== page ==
In a blog earlier this year we commented on the status of the European Union (“EU”) Cybersecurity Strategy. Given that the Strategy’s flagship piece of legislation, the draft EU Cybersecurity Directive, was not adopted within the proposed institutional timeline of December 2014 and the growing concerns held by EU citizens about cybercrime, it seems that an update on EU legislative cybersecurity developments is somewhat overdue.
As more of our lives are lived in a connected, digital world, the need for enhanced cybersecurity is evident. The cost of recent high-profile data breaches in the US involving Sony Pictures, JPMorgan Chase and Home Depot ran into hundreds of millions of dollars. A terrorist attack on critical infrastructure such as telecommunications or power supplies would be devastating. Some EU Member States have taken measures to improve cybersecurity but there is wide variation in the 28 country bloc and little sharing of expertise.
These factors gave rise to the European Commission’s (the “Commission”) publication in February 2013 of a proposed Directive 2013/0027 concerning measures to ensure a high common level of network and information security across the Union (the “proposed Directive”). The proposed Directive would impose minimum obligations on “market operators” and “public administrations” to harmonise and strengthen cybersecurity across the EU. Market operators would include energy suppliers, e-commerce platforms and application stores. The headline provision for business and organisations is the mandatory obligation to report security incidents to a national competent authority (“NCA”).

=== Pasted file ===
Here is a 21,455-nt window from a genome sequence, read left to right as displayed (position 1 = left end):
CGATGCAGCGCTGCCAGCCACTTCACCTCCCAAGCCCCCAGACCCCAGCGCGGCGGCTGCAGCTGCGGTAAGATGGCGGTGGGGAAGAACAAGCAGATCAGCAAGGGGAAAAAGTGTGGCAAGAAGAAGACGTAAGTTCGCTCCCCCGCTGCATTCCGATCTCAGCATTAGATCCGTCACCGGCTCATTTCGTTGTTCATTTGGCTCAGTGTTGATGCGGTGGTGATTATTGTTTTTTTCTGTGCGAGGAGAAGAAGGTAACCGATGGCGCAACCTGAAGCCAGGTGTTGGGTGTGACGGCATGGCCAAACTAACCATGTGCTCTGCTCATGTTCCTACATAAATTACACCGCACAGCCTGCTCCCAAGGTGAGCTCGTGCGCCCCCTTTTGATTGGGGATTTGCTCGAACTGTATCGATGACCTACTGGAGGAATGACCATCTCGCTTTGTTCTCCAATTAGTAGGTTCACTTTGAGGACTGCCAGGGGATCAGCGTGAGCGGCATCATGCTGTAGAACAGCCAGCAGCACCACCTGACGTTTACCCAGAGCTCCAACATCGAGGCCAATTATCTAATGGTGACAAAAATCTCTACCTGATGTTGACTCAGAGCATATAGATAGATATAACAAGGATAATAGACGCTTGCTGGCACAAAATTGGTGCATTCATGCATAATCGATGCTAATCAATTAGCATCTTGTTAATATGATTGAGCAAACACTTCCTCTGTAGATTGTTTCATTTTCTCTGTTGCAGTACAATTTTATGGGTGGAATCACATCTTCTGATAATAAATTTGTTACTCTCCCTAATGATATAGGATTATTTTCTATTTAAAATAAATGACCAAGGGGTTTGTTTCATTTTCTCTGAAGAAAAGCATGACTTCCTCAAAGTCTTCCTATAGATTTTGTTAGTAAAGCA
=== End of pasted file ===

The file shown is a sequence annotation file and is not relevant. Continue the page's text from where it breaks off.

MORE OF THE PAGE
Where do things stand in the EU institutions on the proposed Directive?
On 13 March 2014 the European Parliament (the “Parliament”) adopted its report on the proposed Directive. It made a number of amendments to the Commission’s original text including:
- the removal of “public administrations” and “internet enablers” (e.g. e-commerce platforms or application stores) from the scope of key compliance obligations;
- the exclusion of software developers and hardware manufacturers;
- the inclusion of a number of parameters to be considered by market operators to determine the significance of incidents and thus whether they must be reported to the NCA;
- the enabling of Member States to designate more than one NCA;
- the expansion of the concept of “damage” to include non-intentional force majeure damage;